Latins used to take pride in execution before focusing in results. So did Romans after them, and so do we Latinos, eons after that. Have you seen Gladiator? There you go... One thing is to hang a person by the neck till they meet the maker and another thing is to throw them to the lions. Instant showtime. Romans consumed that entertainment with fruition. Bread and circus, my friends, panem et circences. Even criminal prosecution had an added exhibitionism component. Shiver me timbers!

But we progressed and became more civil. You may or may not have seen movies set in the 1600-1700 where Spaniard swordsmen fight for their pride in duels (duelos). Or the ever present bullfights (toreos o lidia de toros). Or football. All these things have a common denominator: finesse and embellishment in execution, thus creating art, is probably more important than subjugating your opponent.

See a pattern there? Manu is a duelist. He will rip your heart because it's the inevitable consequence of his actions, not because he wants you dead. If it were for him, he'd stab dagger after dagger through your inert basketball body and would ask the referees to void the shots so he can do it over and over and over again. It is not the score he is after. It's the beauty in the execution he craves for. In the wise words of Señor Boss, Manu doesn't give a pickle about risks. He is the tortured artist. An altered state of mind taking over a basketball court. Petaflops worth of basketball knowledge thrown at you, reacting in a yoctosecond. The life of a Higgs boson dedicated to contemplate beauty and perfection. And the joy that comes with that.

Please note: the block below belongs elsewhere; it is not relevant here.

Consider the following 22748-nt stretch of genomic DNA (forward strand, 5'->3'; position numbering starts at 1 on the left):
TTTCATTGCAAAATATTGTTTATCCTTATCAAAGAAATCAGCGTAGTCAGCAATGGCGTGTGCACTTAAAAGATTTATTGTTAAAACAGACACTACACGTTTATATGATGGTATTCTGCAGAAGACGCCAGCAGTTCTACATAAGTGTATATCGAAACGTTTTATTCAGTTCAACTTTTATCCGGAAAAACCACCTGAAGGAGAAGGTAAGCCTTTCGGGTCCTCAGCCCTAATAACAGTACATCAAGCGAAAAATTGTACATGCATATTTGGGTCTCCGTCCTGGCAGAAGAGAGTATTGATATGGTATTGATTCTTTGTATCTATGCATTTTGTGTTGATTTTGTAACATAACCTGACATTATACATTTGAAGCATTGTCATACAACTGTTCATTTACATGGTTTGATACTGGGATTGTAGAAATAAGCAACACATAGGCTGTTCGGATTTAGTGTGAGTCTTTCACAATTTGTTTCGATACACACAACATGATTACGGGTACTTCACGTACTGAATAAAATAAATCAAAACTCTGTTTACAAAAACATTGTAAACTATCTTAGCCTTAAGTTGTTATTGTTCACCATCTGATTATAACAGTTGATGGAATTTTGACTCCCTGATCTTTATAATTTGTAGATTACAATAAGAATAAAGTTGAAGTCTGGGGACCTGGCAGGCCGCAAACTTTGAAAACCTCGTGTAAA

As a side note, I want to bring to the table one example that's been bothering me as of late. Flopping. Either flopping falls within the category mentioned above, embellishment, or it's the act of totally creating the illusion of physical contact when it had not happened, not both. I firmly believe flopping is the not the latter. Faking contact is preposterous and violates both, the game and sportsmanship rules. Moreover, it contradicts the principle of creation that states that nothing comes from nothing.

Ergo, since Manu is a creator, he despises that kind of behavior. True flopping is the proper way of owning a hot-headed adversary that, putting results ahead of execution, gets overwhelmingly eager to make things happen forgetting about creation. And beauty. Not totally deceitful, just your prototypical mise-en-scene emphasizing choreographed movement within the scene rather than through editing, Manu creates a theatrical play where was chaos.

That is how our culture thrived. Or not. Many stories come to my mind right now, both positive and negative, that define the way we react to challenge. But you cannot deny the fact that we, Latinos, have an overgrown sense of aesthetics. Largely due to years upon years of cultivating our heritage and accepting what we are with christian resignation as a pre-requisite for both physical and spiritual freedom.

That is the spanish on Manu. In my simple eyes, he is a true Latino. A swordsman, a bullfighter... and yes, a football player that's been successfully transplanted to a basketball court. A creator above all. An artist that takes pride in execution, hoping for results.

And that, right there, is why I love him.

This is fan-created content on The opinion here is not necessarily shared by the editorial staff at Pounding the Rock.